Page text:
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Choices and Completion Rates

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  • ned@mountaineducation.org
    This is a good discussion because it deals with realistic planning and preparation, something everyone has to consider before their thru hike. Let s clarify
    Message 1 of 1 , Sep 2, 2010
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      This is a good discussion because it deals with realistic planning and preparation, something everyone has to consider before their thru hike.
       
      Let's clarify what I was saying:
       
      To aid the success of any endeavor, before you do it, you should,
       
      Research the reality of what you're considering doing (what did others who did it go through and have to deal with).
       
      Decide if that is what you want to do (Benefits vs. Risks = informed decision).
       
      Realize that to do it you need good Knowledge (Understanding what it is going to require) and Ability (Experience, practice, training). Do you have what it takes within you? This speaks of applied skills, which really translates to, "I have done something similar before and I think I can do this."
       
      Planning is based upon what works for you regarding logistics, gear, food, clothing, etc. relative to what you expect regarding the realities of the trail. For examples, if you know that you can crank out 25 mile days under average conditions, then resupplies need not be as close together as for the guy who only wants to go 10 (logistics); If you don't mind dealing with a little wet and cold from the expected infrequent storm, then carry only what you need for that level of protection; If you know you have weak ankles, use footwear that will give you the assurances you need; If you know that you might get a snow storm, and you don't like getting cold and wet (possibly), you might want to utilize the design of a sturdier tent than some.
       
      Preparation speaks of "getting it together." This applies to what is carried (for example, your choice of shelter) and what you know and can do (learning how to pitch it in a storm). What is carried is based on what you expect and how prepared you want to be for it. This is where different styles, designs, fabric weights, multiple uses of things, or the exclusion of items entirely come in. This applies, also, to what is anticipated and trained for. Test-run hikes that may tell you that a 20-mile day from the start won't work for you, that a thin sleeping pad won't cut it on snow, or that you don't like having wet and cold feet all day. These are all choices you have to make in the process of planning and preparing for a multi-month expedition. 
       
      Whether you want to carry everything conceivable or as little as possible may directly affect the experience you have of your adventure. Whether you anticipate travelling in snow and choose not to learn about it on a practice hike beforehand may affect the success of your hike. Your choice. Are you able to anticipate the consequences of your choices? Has that happened to you before and it was no big deal? Can you live with that?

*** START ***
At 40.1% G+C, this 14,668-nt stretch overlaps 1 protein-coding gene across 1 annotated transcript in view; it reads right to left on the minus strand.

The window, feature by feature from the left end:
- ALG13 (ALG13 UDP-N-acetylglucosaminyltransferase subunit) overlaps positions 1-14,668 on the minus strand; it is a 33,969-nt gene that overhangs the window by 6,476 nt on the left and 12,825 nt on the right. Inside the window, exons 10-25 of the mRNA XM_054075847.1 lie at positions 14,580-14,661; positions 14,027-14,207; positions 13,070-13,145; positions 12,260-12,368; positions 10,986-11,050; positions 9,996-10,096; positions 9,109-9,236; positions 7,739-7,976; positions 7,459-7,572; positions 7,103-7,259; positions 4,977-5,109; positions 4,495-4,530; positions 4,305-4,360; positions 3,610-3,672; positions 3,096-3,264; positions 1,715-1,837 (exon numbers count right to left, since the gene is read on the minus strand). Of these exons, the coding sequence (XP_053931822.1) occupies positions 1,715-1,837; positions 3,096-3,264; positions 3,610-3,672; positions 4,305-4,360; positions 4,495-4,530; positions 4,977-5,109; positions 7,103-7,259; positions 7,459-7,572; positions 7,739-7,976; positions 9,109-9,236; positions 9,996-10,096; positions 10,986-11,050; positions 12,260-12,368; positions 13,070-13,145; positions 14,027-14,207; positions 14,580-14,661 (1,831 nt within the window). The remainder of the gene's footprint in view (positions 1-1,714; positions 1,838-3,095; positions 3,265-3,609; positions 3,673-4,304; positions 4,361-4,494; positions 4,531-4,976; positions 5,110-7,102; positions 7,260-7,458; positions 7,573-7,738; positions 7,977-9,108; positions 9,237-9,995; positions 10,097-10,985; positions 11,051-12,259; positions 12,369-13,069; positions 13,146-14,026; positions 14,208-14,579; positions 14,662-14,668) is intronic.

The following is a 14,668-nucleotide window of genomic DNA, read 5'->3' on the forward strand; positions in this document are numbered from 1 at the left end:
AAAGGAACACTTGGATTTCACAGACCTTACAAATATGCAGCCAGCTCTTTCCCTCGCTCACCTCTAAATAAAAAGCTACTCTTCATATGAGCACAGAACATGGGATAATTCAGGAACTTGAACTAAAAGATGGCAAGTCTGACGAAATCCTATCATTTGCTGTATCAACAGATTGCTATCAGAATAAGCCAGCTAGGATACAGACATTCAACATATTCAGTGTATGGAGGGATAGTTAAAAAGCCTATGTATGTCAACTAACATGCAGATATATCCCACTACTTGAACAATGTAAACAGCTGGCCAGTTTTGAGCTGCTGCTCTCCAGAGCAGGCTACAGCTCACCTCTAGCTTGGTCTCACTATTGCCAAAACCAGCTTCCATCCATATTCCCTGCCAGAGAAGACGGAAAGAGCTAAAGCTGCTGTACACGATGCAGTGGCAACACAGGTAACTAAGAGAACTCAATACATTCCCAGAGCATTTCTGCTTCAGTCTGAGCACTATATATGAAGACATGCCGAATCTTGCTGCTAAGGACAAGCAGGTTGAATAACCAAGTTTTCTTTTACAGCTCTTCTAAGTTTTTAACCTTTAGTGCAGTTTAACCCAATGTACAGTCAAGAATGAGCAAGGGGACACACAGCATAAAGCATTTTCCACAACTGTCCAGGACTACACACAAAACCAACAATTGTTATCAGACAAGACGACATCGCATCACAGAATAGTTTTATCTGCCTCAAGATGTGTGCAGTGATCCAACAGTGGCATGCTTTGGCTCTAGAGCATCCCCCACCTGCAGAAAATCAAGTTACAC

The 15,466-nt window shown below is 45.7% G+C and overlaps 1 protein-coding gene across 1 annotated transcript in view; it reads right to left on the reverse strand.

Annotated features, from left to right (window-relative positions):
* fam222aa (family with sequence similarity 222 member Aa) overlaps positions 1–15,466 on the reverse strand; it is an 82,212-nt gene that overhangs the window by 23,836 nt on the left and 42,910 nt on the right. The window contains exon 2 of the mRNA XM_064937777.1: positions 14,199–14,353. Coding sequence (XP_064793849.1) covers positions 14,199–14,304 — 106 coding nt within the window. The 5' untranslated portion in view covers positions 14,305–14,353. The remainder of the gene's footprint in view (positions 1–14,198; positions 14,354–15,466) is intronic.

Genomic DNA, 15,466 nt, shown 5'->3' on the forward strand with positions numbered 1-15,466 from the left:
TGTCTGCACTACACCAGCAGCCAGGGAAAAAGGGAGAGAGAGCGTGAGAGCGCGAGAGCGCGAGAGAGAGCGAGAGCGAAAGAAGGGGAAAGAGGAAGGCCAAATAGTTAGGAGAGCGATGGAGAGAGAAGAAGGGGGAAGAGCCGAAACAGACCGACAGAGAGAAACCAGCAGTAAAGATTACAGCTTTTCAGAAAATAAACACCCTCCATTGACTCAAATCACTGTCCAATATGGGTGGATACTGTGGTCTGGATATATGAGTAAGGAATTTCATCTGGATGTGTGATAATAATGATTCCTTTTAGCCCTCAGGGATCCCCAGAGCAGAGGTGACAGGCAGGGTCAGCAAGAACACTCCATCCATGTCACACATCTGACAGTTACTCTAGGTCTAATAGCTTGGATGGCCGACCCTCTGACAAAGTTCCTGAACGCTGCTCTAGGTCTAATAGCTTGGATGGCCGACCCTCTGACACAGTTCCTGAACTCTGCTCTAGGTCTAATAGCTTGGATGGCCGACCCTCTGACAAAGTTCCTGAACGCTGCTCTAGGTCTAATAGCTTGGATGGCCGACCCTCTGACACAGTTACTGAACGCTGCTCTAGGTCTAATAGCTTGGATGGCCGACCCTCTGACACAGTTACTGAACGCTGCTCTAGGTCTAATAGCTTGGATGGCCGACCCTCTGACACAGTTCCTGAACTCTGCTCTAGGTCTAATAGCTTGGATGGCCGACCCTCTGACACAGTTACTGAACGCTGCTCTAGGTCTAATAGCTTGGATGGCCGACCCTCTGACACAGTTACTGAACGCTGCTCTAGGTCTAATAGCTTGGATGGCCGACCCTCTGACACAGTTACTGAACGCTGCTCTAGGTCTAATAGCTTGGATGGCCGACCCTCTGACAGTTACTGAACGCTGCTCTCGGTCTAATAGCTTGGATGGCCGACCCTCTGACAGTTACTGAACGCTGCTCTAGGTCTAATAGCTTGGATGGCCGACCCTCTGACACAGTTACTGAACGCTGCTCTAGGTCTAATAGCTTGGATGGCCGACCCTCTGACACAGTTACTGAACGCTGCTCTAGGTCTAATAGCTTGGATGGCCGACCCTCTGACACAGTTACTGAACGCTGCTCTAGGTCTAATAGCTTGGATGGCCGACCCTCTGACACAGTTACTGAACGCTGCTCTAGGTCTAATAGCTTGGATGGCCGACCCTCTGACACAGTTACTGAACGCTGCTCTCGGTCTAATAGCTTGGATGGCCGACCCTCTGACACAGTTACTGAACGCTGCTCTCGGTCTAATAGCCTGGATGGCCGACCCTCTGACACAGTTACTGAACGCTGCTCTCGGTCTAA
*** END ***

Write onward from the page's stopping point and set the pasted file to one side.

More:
If you know that you sleep cold, take a heavier bag. If you get cold easy, carry your choice of clothing that has proven itself to you out on the trail under cold conditions to protect you from getting cold (and not to anyone else who has a different metabolism). If you know that you may experience rain, carry the protection of your choice, just realize that some fabrics may be less durable than others, especially if you sit on or rub up against anything rough or sharp. This is where test-runs and practice trips before your thru hike come in. You'll learn about yourself and how much weight you want to carry based on your comfort and protection requirements.
       
      If you know already what the challenges will be (good research and experience) and how protected you want to be in dealing with those challenges (I'll take my trailrunners through all the creeks and snow because I know that my feet won't suffer for it and I won't fall), then your pack weight will usually reflect that. Your skill and experience level may also allow you to "get by" with less (both volume and weight). The more you know of your risks and yourself and the better prepared you are for them, the better your chances of success.
       
      Statistics and Probabilities paint a picture a man's understanding. Out in the mountains it may be different. Do I want to recognize this difference and prepare for it or not and hope for the best? Your choice. Just consider the realities through thorough research, plug in what you're willing to tolerate and your skill and experience levels and plan accordingly.
       
      With the completion rate of a PCT thru hike at about 30%, something must not be going as anticipated. Is it an issue of planning, preparation, skills, experience, a series of mistakes, hopeful ignorance, judgment, injury, illness, training, loneliness, fatigue...? How can we help future thrus avoid the pitfalls, get through the challenges, and succeed in having their "hike of a lifetime?" That is what this discussion is all about. Are we encouraging aspiring hikers in a successful course of planning, preparation, and action? With this completion rate, I question it.
       
       

      Ned Tibbits, Director
      Mountain Education
      1106A Ski Run Blvd
      South Lake Tahoe, Ca. 96150
          P: 888-996-8333
          F: 530-541-1456
          C: 530-721-1551
          http://www.mountaineducation.org
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